The European Union's security and foreign policy chief, Javier Solana, is visiting Skopje today in an attempt to keep a political crisis within Macedonia's multiethnic government from growing into civil war. The visit comes after the two main ethnic Albanian political parties in the government angered other coalition members last week by conducting secret talks with ethnic Albanian fighters.
Prague, 28 May 2001 (RFE/RL) -- A visit to Skopje today by European Union foreign-policy chief Javier Solana comes amid reports that Macedonia's broad-based coalition government is on the verge of disintegration.
Solana's spokeswoman, Cristina Gallach, told RFE/RL today that Solana would attempt to keep the so-called national unity coalition together. If the political crisis is not resolved, it could push the country to the brink of a civil war.
"The objective of the trip is to express support for the government of national unity which was formed about two weeks ago -- in particular, in the current difficult political and security situation. [Mr. Solana also] will urge an early resumption of the interethnic dialogue."
Macedonia's national unity government is comprised of all the elected parties in parliament -- including ethnic Albanian and Macedonian Slav parties that had been in opposition until earlier this month. The unity coalition was formed at the urging of the European Union and NATO as a way to prevent fighting with ethnic Albanian extremists from turning into a civil war.
The idea is to resolve the complaints of inequality raised by many ethnic Albanians in Macedonia through an interethnic dialogue that includes all of the parties legitimately elected to parliament.
Earlier this spring, Solana and NATO Secretary-General George Robertson made a series of visits to Skopje to convince the previous government that a coalition comprised of all parliamentary parties would help isolate the extremists.
The Macedonian Slav parties in the unity coalition were furious when press reports revealed that the leaders of the ethnic-Albanian parties had traveled secretly to Kosovo last Wednesday (23 May) for talks with Ali Ahmeti, a political representative of the extremist fighters.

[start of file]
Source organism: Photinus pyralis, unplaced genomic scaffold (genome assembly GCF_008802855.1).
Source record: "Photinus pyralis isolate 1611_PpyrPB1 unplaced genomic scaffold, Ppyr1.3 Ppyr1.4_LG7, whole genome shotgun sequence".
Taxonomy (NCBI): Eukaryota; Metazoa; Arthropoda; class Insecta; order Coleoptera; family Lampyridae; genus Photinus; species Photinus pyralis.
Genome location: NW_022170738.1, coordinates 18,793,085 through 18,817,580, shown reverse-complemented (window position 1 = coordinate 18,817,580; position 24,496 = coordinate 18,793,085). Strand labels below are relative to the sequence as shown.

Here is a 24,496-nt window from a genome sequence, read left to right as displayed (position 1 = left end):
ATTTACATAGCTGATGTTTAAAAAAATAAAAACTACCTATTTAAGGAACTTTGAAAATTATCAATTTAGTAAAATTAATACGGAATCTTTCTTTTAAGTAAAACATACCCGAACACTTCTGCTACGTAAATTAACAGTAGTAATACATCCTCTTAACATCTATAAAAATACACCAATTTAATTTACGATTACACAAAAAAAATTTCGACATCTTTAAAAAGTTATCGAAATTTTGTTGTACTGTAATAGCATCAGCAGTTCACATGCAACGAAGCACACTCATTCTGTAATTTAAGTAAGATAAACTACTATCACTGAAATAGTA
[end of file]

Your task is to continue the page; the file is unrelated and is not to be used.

Some reports said the leaders of both ethnic Albanian parties -- Arben Xhaferi and Imer Imeri -- had agreed to a cease-fire with the extremists in exchange for allowing them to veto any decision by the unity government that might harm their interests.
Xhaferi and Imeri met yesterday with the U.S. ambassador to Macedonia, Michael Einik, to discuss the agreement. Although no details from that meeting have been revealed, U.S. officials have publicly urged the two to renounce the deal. So far, both have refused to do so.
Solana's agenda today includes meetings with Macedonian President Boris Trajkovski and Prime Minister Ljubco Georgievski, as well as the ministers of defense and foreign affairs. Significantly, Solana also plans to meet the leaders of all political parties that are represented in parliament and that comprise the national unity government.
Spokeswoman Gallach told RFE/RL that Solana's meetings with Macedonia's ethnic-Albanian political leadership would focus on the issue of their talks with the extremists. She hinted that Solana also would urge Xhaferi and Imeri to renounce their deal with Ahmeti as a way to keep the unity government from disintegrating.
"Mr. Solana will be addressing all the latest developments. The European Union already made clear its position regarding any possible deals with the extremists. The framework to proceed with reforms, and with an interethnic dialogue, has to be the framework of the national unity government -- between all of the members of the political parties represented in the parliament."
After his meetings in Skopje, Solana is due to travel to Budapest for a series of meetings tomorrow with ministers from NATO countries and the EU. Gallach says Solana will brief those ministers about the latest developments in the Macedonian crisis.
"Immediately afterward, he's going to travel to Hungary, where he will be attending the meeting of the North Atlantic Council at the ministerial level. That meeting is going to be followed by another meeting of ministers of the European Union and NATO. They will be discussing the situation in the Balkans, the situation in Macedonia. So Mr. Solana will be informing the ministers about the latest events." Even as Solana was boarding his plane in Brussels this morning for the flight to Skopje, Macedonian forces were intensifying their offensive against ethnic-Albanian extremists who have fortified themselves in a series of villages just south of the border with Kosovo.
Macedonian army spokesman Blagoja Markovski announced today that the extremists had been driven from the village of Matejce -- about 15 kilometers south of the Kosovo border. Control of that village by government troops effectively cuts an escape route for the militants along a tiny road that leads south into a mountain range known as Skopska Crna Gora.
At the same time, government troops are continuing to use artillery, tanks, and helicopter gunships against extremists in the nearby villages of Otlja, Lipkovo, Slupcane, and Vaksince. Yesterday, reinforcements of government ground-troops were transported in busses and armored personnel carriers to the outskirts of those villages.